Filled to the brim with violent Viking battle scenes, a damsel in distress, and of course some good old-fashioned adventure, the film it’s a great Friday night watch with some reflection on the general harshness of Viking life.
4. Trollhunter (2011)
Everyone loves a good mockumentary, right? Dark fantasy mixed with a hint of comedic relief from some fairly famous Norwegian comedians and a little absurdity, what could go wrong? It’s hard to mess that up and fortunately, Trollhunter did not and the movie received generally favorable reviews.
The basic premise is a group of university students set out to make a documentary about a bear poacher in the area. But naturally, it couldn’t just be an illegally slain bear and poacher tracked and had a documentary made about him. Instead, the students stumbled upon a troll and possibly a coverup.
The trolls are the primary connection to Norse mythology as trolls seem to be another name given to the giants that are so pivotal to early lore.
5. Erik the Viking (1989)
Inspired by the children’s book The Saga of Erik the Viking, the movie maintains a certain underdog nature and comedic flow but shouldn’t really be seen as an adaptation. Instead, it can be seen as a continuation of imagination from the author who also happened to write the screenplay and direct this film.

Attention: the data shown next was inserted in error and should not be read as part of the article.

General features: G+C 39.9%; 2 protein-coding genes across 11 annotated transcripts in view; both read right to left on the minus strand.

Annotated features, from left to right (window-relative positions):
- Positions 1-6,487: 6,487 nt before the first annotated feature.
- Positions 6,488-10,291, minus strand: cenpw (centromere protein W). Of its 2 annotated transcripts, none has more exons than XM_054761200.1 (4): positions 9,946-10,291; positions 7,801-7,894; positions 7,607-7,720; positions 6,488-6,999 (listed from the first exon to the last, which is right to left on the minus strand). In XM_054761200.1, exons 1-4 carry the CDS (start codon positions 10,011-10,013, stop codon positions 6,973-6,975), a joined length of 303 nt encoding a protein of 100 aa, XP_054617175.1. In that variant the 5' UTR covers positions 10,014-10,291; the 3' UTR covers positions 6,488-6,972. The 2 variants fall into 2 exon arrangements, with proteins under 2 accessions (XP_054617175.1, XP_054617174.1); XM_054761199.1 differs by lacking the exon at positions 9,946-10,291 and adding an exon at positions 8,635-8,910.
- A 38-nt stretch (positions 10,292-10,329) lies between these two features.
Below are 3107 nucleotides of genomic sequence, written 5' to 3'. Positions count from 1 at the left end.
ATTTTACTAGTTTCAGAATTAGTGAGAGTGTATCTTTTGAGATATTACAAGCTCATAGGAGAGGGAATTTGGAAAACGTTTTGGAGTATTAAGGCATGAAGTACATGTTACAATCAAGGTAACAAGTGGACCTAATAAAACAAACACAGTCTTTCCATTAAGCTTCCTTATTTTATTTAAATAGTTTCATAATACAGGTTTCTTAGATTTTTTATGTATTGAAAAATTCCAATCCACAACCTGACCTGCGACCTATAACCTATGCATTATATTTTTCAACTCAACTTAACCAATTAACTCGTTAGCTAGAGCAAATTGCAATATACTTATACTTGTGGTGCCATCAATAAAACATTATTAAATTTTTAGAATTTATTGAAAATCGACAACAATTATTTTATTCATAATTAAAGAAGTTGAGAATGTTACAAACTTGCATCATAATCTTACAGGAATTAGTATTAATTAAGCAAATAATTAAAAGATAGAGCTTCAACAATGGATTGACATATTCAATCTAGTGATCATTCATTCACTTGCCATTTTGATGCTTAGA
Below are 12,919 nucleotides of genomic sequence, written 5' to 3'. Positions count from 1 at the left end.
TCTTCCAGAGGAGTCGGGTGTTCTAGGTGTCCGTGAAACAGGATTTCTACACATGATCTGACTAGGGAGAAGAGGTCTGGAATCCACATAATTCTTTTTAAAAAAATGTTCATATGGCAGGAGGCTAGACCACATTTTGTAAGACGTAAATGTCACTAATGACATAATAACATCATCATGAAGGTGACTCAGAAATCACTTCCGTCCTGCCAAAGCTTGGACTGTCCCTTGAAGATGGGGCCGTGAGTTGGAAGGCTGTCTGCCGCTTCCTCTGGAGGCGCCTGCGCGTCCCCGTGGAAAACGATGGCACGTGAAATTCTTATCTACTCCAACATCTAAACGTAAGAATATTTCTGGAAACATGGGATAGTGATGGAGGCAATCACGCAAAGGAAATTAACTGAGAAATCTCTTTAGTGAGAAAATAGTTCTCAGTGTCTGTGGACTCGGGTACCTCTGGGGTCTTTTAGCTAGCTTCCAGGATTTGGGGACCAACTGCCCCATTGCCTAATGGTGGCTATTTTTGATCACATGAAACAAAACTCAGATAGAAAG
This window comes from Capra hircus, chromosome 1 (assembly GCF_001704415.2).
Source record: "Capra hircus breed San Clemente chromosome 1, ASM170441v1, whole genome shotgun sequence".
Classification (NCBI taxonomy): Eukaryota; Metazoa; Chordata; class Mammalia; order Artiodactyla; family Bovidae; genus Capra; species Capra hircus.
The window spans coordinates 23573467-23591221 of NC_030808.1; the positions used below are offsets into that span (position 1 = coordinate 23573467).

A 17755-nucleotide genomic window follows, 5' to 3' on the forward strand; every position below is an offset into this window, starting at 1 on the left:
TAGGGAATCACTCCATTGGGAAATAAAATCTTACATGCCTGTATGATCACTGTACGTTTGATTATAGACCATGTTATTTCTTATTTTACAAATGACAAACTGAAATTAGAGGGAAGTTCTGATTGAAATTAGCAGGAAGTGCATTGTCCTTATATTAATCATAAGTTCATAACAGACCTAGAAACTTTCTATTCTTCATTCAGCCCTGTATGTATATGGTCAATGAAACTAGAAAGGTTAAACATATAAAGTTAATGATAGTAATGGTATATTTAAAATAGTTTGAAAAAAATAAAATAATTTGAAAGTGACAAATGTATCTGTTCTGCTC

Erik is not like other Vikings. Specifically, he’s not a fan of violence and grieves greatly upon the death of an innocent woman. And as with all good adventure movies, it’s the most unlikely person who becomes the hero. As the underdog and poor excuse for a Viking, Erik is tasked with the rather daunting challenge of convincing the typically uncooperative gods to save the world from Ragnarok. Loki, Thor, Odin, and Freya all appear in this rather comedic adventure film.
6. Beowulf & Grendel (2005)
Let’s start with Beowulf – a poem of epic proportion or at least an epic poem. It’s been the bane of many literature students and confused classists for generations. There are a lot of competing theories as to who wrote the poem and where they were from including some speculation that it makes up part of the Scandinavian lore catalog. Other theorists suggest it was inspired by Scandinavian lore but written by someone else as it plays on heavily Christian themes and was written in a time when Scandinavia was primarily pagan.
Beowulf & Grendel is a cinematic re-telling of this ancient story and poem with a little creative flair and interpretation. Amongst the additions are the introduction of four new characters and a few subplots or side quests if you will, that carry the story cinematically.
7. Outlander (2009)
Outlander is another adaptation of Beowulf but very loosely so. It follows the general plotline but the creators turned it into a science-fiction piece as well. Complete with an alien crashing on earth, a romance for the storybooks, an attempt at assimilating into a new home, and some good Viking battles to boot, Outlander takes an old story and gives it new life.